Dairy farmers battle to stay in the business
THREE generations of Nadine Blanch's family have farmed dairy cows in the Millbrook area, west of Clifton.
Now with marginal milk prices, floods and market uncertainty, Nadine fears she and her husband Roger could be the last.
Last July, the young couple took over the dairy - established by Nadine's family, the Fiechtners - along with the neighbouring grain and cattle property owned by Roger's parents.
We are young, we want to be in the industry ... we're prepared to make changes and grow our operation to become million litre producers (annually) but there is very little incentive for us to stay.
It was a brave move but the bottom line was both loved the bush and believed in agriculture as one of Australia's essential industries.
A little over six months later, their confidence in the future is wavering.
Milk prices dropped within weeks of them taking over the dairy, now floods have impacted on feed crops planted along their land bordering the Condamine River and their off-farm income is in ruins.
The latter is a contract harvesting business Roger has run for more than a decade with his father, which relied on annual work in Central Queensland's grain growing region.
"Most of the crops in Central Queensland are grown on flood plains, which were just devastated last month," Roger said.
"It's a blow ... in 2011 we had the same thing happen in the Condamine region where we'd been doing a lot of work.
"So we're just going to have to sacrifice our headers, because we've lost all our work."
Roger said the floods were the last straw for a lot of the people they know "up there".
"So in terms of repayments on machinery, it will be 12 months until we could get income from harvesting, so rather than borrow money to pay off borrowed money, we'll have to sell.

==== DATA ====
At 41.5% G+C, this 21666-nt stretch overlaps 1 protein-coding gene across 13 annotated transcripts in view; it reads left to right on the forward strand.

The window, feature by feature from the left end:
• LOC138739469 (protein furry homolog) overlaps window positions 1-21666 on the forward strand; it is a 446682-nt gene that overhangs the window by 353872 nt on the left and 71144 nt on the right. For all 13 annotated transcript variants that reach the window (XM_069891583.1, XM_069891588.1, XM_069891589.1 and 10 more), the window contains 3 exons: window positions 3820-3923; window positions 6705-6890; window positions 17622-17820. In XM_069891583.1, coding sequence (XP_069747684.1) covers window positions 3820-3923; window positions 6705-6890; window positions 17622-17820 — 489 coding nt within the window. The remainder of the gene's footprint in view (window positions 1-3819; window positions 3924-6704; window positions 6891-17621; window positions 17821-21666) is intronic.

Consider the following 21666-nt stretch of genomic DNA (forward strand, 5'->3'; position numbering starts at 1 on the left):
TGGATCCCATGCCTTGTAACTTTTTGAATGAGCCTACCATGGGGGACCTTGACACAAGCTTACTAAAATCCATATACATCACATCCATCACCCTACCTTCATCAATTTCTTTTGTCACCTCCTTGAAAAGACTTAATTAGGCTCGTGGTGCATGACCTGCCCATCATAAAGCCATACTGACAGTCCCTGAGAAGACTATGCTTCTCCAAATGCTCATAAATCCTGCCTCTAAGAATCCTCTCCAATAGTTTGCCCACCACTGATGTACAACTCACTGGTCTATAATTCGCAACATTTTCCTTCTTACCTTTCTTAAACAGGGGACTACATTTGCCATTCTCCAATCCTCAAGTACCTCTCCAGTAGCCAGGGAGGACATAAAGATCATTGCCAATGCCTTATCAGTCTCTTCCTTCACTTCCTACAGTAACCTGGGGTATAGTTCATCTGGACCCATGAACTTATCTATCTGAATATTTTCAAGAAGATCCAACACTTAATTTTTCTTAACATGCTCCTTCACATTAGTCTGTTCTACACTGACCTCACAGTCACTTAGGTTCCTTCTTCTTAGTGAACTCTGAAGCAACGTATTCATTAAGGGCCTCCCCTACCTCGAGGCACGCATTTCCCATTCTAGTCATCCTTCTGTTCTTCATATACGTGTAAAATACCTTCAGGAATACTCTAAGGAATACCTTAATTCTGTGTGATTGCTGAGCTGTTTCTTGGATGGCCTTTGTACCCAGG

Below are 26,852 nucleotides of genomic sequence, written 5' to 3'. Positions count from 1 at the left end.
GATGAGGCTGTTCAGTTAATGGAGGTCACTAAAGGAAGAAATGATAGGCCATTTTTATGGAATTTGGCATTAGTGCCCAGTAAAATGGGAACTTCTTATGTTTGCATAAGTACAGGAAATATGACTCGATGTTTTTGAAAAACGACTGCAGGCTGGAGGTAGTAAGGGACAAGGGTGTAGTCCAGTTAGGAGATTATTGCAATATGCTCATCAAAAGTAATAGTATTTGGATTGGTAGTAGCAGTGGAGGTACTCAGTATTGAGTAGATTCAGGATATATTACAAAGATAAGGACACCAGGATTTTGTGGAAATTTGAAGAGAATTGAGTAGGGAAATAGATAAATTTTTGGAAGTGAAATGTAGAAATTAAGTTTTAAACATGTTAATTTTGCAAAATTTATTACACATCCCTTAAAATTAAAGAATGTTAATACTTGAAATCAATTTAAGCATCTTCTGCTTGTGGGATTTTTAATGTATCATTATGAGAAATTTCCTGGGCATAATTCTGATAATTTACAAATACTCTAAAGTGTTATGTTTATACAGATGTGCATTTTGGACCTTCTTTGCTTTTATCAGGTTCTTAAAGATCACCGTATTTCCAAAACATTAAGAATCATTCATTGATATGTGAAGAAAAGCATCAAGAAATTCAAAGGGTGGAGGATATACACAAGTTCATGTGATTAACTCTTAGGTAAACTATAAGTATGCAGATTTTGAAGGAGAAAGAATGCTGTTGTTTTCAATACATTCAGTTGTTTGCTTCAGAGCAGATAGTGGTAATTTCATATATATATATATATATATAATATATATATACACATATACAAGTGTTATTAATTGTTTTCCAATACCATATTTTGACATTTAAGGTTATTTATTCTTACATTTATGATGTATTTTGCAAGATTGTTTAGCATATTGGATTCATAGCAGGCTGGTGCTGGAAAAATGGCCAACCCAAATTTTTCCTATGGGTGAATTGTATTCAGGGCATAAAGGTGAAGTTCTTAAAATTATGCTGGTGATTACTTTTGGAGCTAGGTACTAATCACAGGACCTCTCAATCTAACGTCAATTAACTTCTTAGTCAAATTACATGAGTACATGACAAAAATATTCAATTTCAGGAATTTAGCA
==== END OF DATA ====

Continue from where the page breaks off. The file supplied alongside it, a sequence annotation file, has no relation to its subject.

"But this isn't just a story about us."
He said their challenging situation was mirrored by other farmers across our region, in the wake of ordinary prices, dry seasons and now the third flood in three years.
For Nadine, who grew up working alongside her parents in the dairy and has invested years and energy in breeding their Swiss Browns milking herd, it's a depressing scenario.
"When I was 16, my Dad got sick, so halfway through year 12, I came home to work full time and it's something I enjoy," she said.
"I've handled the milking and a lot of the tractor work since but it's the cows I love.
"If we got out of the dairy it won't be the getting up and milking mornings, and nights, I would miss ... but working with the cows and knowing all the effort we put into breeding the best we could has been wasted.
"That's the hardest part."
Yet her husband isn't prepared to give up the battle to stay in the bush.
He too, came home to work on his family's cattle and grain property at Chinchilla.
"I was 19 when I came home, 'cause Dad hadn't been well," Roger said.
"I'm determined to stay in agriculture. So if milk prices keep going down we won't have any choice but to get out of dairying but we won't leave farming.
"What gets me though is how there could be such a
huge gap in agriculture, between what it costs us to produce food and what that food is sold for in Australia."